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Civil War, and that the wise counsels of the great statesman will become
“a light to guide, a rod
Thirdly, no editors could study the controversial and argumentative work of Lincoln without increased admiration for its clearness and cogency. Since we have felt the need in our own classrooms of good material for illustrating the merits and the defects of argument, we have printed the first Lincoln-Douglas debate (omitting Douglas's second speech), and have analyzed the arguments of both speakers in series of questions. Douglas's speech illustrates almost every fallacy of reasoning, every impudence, every trick of the public platform; Lincoln's speeches show a sound argumentative method combined with a shrewd understanding of what stirs the sympathy and warms the blood of honest men. By study of the debate, by a further study of the Cooper Union Speech and the Bloomington Speech, the student will come to recognize Lincoln's title to admiration.
Permission has been given by G. P. Putnam's Sons for the use of selections and citations from the set of Lincoln's works edited by Lapsley and G. H. Putnam. We are indebted to Mr. D. C. French for permission to use a photograph of his statue of Lincoln ; also to Gutzon Borglum for permission to use photographs of two of his statues.
PHOTOGRAPH TAKEN AT THE TIME OF LINCOLN'S COOPER
INSTITUTE ADDRESS IN 1860 . . . Frontispiece LINCOLN IN 1860 . . . . . . . . 60 STATUE OF LINCOLN BY DANIEL C. FRENCH, WASHING
TON, D. C. . . . . . . . . 112 LINCOLN AND His Son, “Tad” . . . . . 150 STATUE OF LINCOLN BY Gutzon Borglum, NEWARK, N. J. 190 BUST OF LINCOLN BY GUTZON BORGLUM, WASHINGTON,
D. C. . . . . . . . . . 220
Lincoln's Reply, First Debate
ARY, 1861 . . . . . .
Telegram, August 17, 1864 .
SELECTIONS FROM THE WORKS
SHORT AUTOBIOGRAPHY WRITTEN AT THE
REQUEST OF A FRIEND TO USE IN PRE-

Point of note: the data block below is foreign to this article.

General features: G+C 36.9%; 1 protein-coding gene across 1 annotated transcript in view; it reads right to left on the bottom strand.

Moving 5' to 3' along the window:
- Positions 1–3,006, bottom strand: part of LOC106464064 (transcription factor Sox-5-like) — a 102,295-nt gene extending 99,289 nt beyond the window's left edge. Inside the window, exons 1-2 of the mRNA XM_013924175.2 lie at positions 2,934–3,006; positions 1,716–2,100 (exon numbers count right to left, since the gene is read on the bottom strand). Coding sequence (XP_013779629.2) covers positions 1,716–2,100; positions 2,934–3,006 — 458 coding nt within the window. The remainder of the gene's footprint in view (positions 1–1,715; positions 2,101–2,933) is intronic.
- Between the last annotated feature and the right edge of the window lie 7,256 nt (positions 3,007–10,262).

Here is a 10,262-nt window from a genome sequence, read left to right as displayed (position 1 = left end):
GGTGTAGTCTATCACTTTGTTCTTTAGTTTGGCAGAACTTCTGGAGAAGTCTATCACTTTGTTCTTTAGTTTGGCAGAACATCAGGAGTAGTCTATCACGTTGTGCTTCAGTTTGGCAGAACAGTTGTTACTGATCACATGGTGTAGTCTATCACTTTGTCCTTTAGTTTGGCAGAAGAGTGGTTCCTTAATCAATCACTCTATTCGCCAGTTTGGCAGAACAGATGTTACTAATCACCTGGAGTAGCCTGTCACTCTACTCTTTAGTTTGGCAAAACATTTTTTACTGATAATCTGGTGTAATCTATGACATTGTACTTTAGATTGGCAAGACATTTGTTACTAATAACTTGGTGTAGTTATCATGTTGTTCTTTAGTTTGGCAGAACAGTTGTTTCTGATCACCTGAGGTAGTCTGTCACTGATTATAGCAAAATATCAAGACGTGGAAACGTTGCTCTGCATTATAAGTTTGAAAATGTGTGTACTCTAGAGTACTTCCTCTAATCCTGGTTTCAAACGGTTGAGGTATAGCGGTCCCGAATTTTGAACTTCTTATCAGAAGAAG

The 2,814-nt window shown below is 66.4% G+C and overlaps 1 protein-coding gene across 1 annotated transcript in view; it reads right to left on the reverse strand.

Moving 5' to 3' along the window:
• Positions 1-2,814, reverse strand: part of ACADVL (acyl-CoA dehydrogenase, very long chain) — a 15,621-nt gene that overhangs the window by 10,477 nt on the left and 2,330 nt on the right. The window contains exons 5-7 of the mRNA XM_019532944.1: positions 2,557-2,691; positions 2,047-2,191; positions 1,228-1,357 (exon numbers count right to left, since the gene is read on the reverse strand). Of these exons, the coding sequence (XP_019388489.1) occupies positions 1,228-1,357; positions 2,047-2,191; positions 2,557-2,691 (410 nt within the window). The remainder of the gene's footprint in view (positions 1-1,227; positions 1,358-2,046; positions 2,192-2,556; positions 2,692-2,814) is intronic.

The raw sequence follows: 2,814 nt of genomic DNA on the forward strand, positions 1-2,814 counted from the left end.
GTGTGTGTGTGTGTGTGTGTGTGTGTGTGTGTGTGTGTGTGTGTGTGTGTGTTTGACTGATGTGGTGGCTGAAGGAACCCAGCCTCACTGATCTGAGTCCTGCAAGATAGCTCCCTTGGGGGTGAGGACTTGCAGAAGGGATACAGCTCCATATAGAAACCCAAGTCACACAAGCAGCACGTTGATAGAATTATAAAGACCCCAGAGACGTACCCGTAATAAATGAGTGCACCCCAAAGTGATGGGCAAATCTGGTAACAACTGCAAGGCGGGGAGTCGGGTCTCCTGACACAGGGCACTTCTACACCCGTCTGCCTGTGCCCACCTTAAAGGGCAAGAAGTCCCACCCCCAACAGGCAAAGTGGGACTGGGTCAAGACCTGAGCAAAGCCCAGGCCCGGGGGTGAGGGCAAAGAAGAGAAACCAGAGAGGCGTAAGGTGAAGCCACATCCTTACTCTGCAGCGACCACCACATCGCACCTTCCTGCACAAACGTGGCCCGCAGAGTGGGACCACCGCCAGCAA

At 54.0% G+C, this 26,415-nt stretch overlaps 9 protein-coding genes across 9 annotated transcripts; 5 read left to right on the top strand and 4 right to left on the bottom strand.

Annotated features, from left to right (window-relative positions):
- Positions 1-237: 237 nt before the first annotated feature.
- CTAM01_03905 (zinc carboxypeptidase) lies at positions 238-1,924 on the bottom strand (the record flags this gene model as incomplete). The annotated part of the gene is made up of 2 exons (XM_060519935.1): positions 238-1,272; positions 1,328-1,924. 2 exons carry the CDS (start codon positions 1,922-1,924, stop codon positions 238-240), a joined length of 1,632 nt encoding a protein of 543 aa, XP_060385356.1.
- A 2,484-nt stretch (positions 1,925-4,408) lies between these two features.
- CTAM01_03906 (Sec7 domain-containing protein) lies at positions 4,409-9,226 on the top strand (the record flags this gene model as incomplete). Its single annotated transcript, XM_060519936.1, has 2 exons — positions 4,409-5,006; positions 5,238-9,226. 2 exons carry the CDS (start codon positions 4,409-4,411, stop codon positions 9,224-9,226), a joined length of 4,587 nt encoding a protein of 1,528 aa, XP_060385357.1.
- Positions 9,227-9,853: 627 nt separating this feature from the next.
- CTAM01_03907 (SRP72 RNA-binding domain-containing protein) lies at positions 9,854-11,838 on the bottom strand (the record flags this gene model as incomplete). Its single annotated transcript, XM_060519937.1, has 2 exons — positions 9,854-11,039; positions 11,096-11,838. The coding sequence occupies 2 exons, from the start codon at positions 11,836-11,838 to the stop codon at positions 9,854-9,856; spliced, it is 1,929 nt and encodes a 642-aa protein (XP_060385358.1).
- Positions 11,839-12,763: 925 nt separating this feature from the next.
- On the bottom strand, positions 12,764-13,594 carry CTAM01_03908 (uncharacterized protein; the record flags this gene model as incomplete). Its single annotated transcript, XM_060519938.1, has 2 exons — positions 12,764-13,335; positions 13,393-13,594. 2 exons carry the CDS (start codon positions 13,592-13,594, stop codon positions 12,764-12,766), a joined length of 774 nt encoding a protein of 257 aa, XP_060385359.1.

ABRAHAM LINCOLN was born February 12, 1809, then in Hardin, now in the more recently formed county of LaRue, Kentucky. His father, Thomas, and grandfather, Abraham, were born in Rockingham County, Virginia, whither their ancestors had come from Berks County, Pennsylvania. His lineage has been traced no farther back than this. The family were originally Quakers, though in later times they have fallen away from the peculiar habits of that people. The grandfather, Abraham, had four brothers — Isaac, Jacob, John, and Thomas. So far as known, the descendants of Jacob and John are still in Virginia. Isaac went to a place near where Virginia, North Carolina, and Tennessee join; and his descendants are in that region. Thomas came to Kentucky, and after many years died there, whence his descendants went to Missouri. Abraham, grandfather of the subject of this sketch, came to Kentucky, and was killed by Indians about the year 1784. He left a widow, three sons, and two daughters. The eldest son Mordecai, remained in Kentucky till "late in life, when he removed to Hancock County, Illinois, where soon after he died, and where several of his descendants still remain. The second son, Josiah, removed at an early day to a place on Blue River, now within Hancock County, Indiana, but no recent information of him or his family has been obtained. The eldest sister, Mary, married Ralph Crume, and some of her descendants are now known to be in Breckinridge County, Kentucky. The second sister, Nancy, married William Brumfield, and her family are not known to have left Kentucky, but there is no recent information from them. Thomas, the youngest son, and father of the present subject, by the early death of his father and very narrow circumstances of his mother, even in childhood was a wandering laboring-boy, and grew up literally without education. He never did more in the way of writing than to bunglingly write his own name. Before he was grown he passed one year as a hired man with his uncle Isaac on Watauga, a branch of the Holston River. Getting back into Kentucky, and having reached his twentyeighth year, he married Nancy Hanks — mother of the present subject — in the year 1806. She also was born in Virginia; and relatives of hers of the name of Hanks, and of other names, now reside in Coles, in Macon, and in Adams counties, Illinois, and also in Iowa. The present subject has no brother or sister